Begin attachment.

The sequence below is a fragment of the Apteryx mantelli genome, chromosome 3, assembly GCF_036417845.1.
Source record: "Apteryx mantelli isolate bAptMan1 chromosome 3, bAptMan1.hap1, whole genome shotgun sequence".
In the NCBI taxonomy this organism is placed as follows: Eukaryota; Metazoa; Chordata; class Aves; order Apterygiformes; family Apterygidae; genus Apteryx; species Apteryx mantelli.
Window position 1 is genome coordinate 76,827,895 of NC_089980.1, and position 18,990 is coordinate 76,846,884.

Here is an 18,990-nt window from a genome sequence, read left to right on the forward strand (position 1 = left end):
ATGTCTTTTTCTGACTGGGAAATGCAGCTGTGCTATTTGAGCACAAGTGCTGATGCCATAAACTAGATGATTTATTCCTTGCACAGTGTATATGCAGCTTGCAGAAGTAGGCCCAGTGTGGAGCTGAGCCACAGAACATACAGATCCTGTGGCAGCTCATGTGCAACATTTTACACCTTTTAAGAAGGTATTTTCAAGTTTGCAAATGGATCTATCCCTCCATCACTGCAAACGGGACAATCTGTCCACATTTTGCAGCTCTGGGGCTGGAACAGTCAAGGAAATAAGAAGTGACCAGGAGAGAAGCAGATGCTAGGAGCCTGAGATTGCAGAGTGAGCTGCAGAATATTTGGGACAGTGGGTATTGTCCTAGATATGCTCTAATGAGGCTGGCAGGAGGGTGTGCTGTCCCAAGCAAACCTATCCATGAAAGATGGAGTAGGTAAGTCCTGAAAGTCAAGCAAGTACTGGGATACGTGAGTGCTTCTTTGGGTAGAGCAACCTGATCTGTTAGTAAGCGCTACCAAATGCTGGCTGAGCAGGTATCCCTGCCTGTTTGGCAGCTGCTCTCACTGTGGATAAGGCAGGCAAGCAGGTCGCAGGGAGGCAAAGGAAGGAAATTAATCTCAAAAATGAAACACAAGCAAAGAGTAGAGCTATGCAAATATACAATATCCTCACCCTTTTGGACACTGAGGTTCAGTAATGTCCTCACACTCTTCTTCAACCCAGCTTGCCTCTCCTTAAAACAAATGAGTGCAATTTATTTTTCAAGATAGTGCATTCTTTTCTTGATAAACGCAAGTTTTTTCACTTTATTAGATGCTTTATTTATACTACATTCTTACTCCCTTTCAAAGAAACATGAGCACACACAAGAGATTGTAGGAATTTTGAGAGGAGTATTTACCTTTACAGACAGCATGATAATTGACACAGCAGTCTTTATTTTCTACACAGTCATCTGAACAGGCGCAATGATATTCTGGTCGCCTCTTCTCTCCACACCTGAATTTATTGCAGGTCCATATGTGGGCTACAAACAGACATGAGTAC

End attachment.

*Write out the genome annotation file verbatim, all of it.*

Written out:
The sequence below is a fragment of the Apteryx mantelli genome, chromosome 3, assembly GCF_036417845.1.
Source record: "Apteryx mantelli isolate bAptMan1 chromosome 3, bAptMan1.hap1, whole genome shotgun sequence".
In the NCBI taxonomy this organism is placed as follows: Eukaryota; Metazoa; Chordata; class Aves; order Apterygiformes; family Apterygidae; genus Apteryx; species Apteryx mantelli.
Window position 1 is genome coordinate 76,827,895 of NC_089980.1, and position 18,990 is coordinate 76,846,884.

Here is an 18,990-nt window from a genome sequence, read left to right on the forward strand (position 1 = left end):
ATGTCTTTTTCTGACTGGGAAATGCAGCTGTGCTATTTGAGCACAAGTGCTGATGCCATAAACTAGATGATTTATTCCTTGCACAGTGTATATGCAGCTTGCAGAAGTAGGCCCAGTGTGGAGCTGAGCCACAGAACATACAGATCCTGTGGCAGCTCATGTGCAACATTTTACACCTTTTAAGAAGGTATTTTCAAGTTTGCAAATGGATCTATCCCTCCATCACTGCAAACGGGACAATCTGTCCACATTTTGCAGCTCTGGGGCTGGAACAGTCAAGGAAATAAGAAGTGACCAGGAGAGAAGCAGATGCTAGGAGCCTGAGATTGCAGAGTGAGCTGCAGAATATTTGGGACAGTGGGTATTGTCCTAGATATGCTCTAATGAGGCTGGCAGGAGGGTGTGCTGTCCCAAGCAAACCTATCCATGAAAGATGGAGTAGGTAAGTCCTGAAAGTCAAGCAAGTACTGGGATACGTGAGTGCTTCTTTGGGTAGAGCAACCTGATCTGTTAGTAAGCGCTACCAAATGCTGGCTGAGCAGGTATCCCTGCCTGTTTGGCAGCTGCTCTCACTGTGGATAAGGCAGGCAAGCAGGTCGCAGGGAGGCAAAGGAAGGAAATTAATCTCAAAAATGAAACACAAGCAAAGAGTAGAGCTATGCAAATATACAATATCCTCACCCTTTTGGACACTGAGGTTCAGTAATGTCCTCACACTCTTCTTCAACCCAGCTTGCCTCTCCTTAAAACAAATGAGTGCAATTTATTTTTCAAGATAGTGCATTCTTTTCTTGATAAACGCAAGTTTTTTCACTTTATTAGATGCTTTATTTATACTACATTCTTACTCCCTTTCAAAGAAACATGAGCACACACAAGAGATTGTAGGAATTTTGAGAGGAGTATTTACCTTTACAGACAGCATGATAATTGACACAGCAGTCTTTATTTTCTACACAGTCATCTGAACAGGCGCAATGATATTCTGGTCGCCTCTTCTCTCCACACCTGAATTTATTGCAGGTCCATATGTGGGCTACAAACAGACATGAGTAC